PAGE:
Interesting what Anonymous said about the Nebulas. I didn't know they did it that way, and that could be awkward.

As Mark said, a very honest post.

JA Konrath said...

"There's no 'direct' link between the number of drive-by signings an author does or the number of radio shows they go on and their sales, popularity, and the amount they are paid."

The more dive-by signings an author does, the more books they'll sell. Always.

I moderated a panel over the weekend and asked three editors what the difference in sales is between authors who self-promote, and authors who don't. They all agreed that authors who self promote sell many more books. Often as many as double.

I have had some experience with radio, but haven't seen it help my numbers. But, like being nominated for awards, publishers want to hear about it.

The difference between radio interviews and winning awards is that you can solicit radio interviews. It's within an author's power to get on the air. Awards are largely beyond an author's control.

But perhaps not as much as you may think.

In the case of the Nebulas or the Stokers (Horror Writer Association's awards), writers are nominated by other writers, and the nominations are public. You can see the problem here.

If a writer wants to be nominated, he can appeal to his friends. Author popularity can quickly get confused with book popularity. The "I'll nominate you is you nominate me" plot has been used many times in the past.

If a writer wants to win, he can send free books to the judging committee, which consists of all active members. It is not required that judges read every finalist, so many votes are cast without the judge having read a single thing on the ballot.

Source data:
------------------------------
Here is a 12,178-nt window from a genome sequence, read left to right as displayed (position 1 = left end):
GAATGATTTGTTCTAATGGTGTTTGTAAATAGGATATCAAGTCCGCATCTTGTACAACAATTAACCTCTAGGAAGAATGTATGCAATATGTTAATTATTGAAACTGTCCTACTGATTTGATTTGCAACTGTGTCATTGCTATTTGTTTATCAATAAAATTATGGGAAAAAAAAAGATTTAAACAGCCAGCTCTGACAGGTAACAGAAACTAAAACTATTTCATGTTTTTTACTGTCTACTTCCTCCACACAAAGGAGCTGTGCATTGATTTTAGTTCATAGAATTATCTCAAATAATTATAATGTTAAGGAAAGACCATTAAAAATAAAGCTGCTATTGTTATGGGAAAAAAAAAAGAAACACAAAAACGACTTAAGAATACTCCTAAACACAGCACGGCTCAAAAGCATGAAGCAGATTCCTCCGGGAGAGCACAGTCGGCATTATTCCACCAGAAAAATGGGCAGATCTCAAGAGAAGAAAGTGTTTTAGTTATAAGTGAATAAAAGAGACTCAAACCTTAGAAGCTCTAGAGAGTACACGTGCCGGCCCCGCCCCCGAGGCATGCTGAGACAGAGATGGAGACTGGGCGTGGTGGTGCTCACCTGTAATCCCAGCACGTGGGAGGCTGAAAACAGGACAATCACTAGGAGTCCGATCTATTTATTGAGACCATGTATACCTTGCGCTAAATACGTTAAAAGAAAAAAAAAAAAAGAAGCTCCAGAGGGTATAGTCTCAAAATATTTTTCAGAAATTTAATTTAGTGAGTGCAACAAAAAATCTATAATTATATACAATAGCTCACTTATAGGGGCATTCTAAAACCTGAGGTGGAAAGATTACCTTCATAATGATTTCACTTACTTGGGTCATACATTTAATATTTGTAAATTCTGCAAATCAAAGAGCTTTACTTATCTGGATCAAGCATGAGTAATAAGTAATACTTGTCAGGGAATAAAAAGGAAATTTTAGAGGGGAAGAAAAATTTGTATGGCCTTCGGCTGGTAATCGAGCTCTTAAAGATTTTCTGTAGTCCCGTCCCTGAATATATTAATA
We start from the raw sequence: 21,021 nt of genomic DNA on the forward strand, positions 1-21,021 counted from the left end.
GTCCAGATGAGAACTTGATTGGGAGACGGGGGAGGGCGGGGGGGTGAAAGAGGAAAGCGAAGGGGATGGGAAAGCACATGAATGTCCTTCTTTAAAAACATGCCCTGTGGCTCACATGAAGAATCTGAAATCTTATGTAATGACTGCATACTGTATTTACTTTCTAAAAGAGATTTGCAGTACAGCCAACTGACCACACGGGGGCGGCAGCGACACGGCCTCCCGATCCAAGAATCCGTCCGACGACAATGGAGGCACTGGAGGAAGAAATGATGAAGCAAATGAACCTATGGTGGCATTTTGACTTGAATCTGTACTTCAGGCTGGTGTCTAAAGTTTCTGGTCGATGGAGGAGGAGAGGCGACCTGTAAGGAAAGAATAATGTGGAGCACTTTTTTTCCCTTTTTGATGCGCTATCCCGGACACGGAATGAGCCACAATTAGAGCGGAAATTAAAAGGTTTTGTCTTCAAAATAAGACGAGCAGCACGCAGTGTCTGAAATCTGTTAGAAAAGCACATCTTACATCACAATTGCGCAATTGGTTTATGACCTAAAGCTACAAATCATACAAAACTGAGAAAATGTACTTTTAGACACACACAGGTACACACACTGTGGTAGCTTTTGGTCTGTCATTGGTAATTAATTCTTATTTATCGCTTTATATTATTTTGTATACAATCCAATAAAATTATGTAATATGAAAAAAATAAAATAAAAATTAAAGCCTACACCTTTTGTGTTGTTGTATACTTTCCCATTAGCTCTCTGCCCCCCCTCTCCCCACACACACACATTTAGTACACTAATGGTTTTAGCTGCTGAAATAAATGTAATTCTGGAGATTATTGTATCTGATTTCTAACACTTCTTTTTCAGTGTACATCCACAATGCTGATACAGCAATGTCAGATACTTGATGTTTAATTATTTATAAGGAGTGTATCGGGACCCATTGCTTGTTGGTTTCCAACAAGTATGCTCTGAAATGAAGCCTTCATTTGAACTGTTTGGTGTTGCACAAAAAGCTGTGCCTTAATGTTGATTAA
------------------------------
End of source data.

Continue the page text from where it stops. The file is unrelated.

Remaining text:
This happens, all the time.

In the case of the Edgars, judges volunteer to read submitted works. There are a small number of judges compared to a large number of entries (the opposite of the Stokers.)

I happened to know two of the judges on this year's short story committee, and I mentioned to both of them that I had no interest in winning any awards (all mystery short stories in major magazines are nominated by their editors.)

Could neoptism influence who wins? I don't know. I know that I could volunteer to be a judge, and that I'd be more likely to vote for my friends. Who wouldn't? Could you truly be impartial when one nominee is an unknown, and the other bought you ten drinks at the last Bouchercon?

And what if a cozy makes the final ballot, but two of the judges hate cozies? Is the best book really winning, or will the hardboiled book win just because of personal taste?

Awards can be helpful to an author's career, I've no doubt. But I'd rather pursue radio interviews...

HawkOwl said...

I don't think an award is at all a "credential" or even remotely a marketing plug. I've sworn never to buy another Pulitzer, Hugo or Nebula winner, because I've read many and they ALL sucked. Not some, ALL. It's very handy. "Hey, this looks good! Wait, Nebula winner, put it back." I've read good Booker and Governor General winners, but not enough to make it a statistic, where I'm going to rush out and buy the book as soon as it's announced. So the lost sales outweight the gains.

Same goes for reviewers, actually. I will read what Oprah recommends because I've loved most of her choices. Not all, but most. I will not read anything that Ann MacCaffrey recommends because not only I didn't like her own books, but whenever I pick up something she endorsed, it sucks. Never fails. But this one does probably go both ways. I think if I saw George R.R. Martin endorsed something, I would buy it, because his own books are good.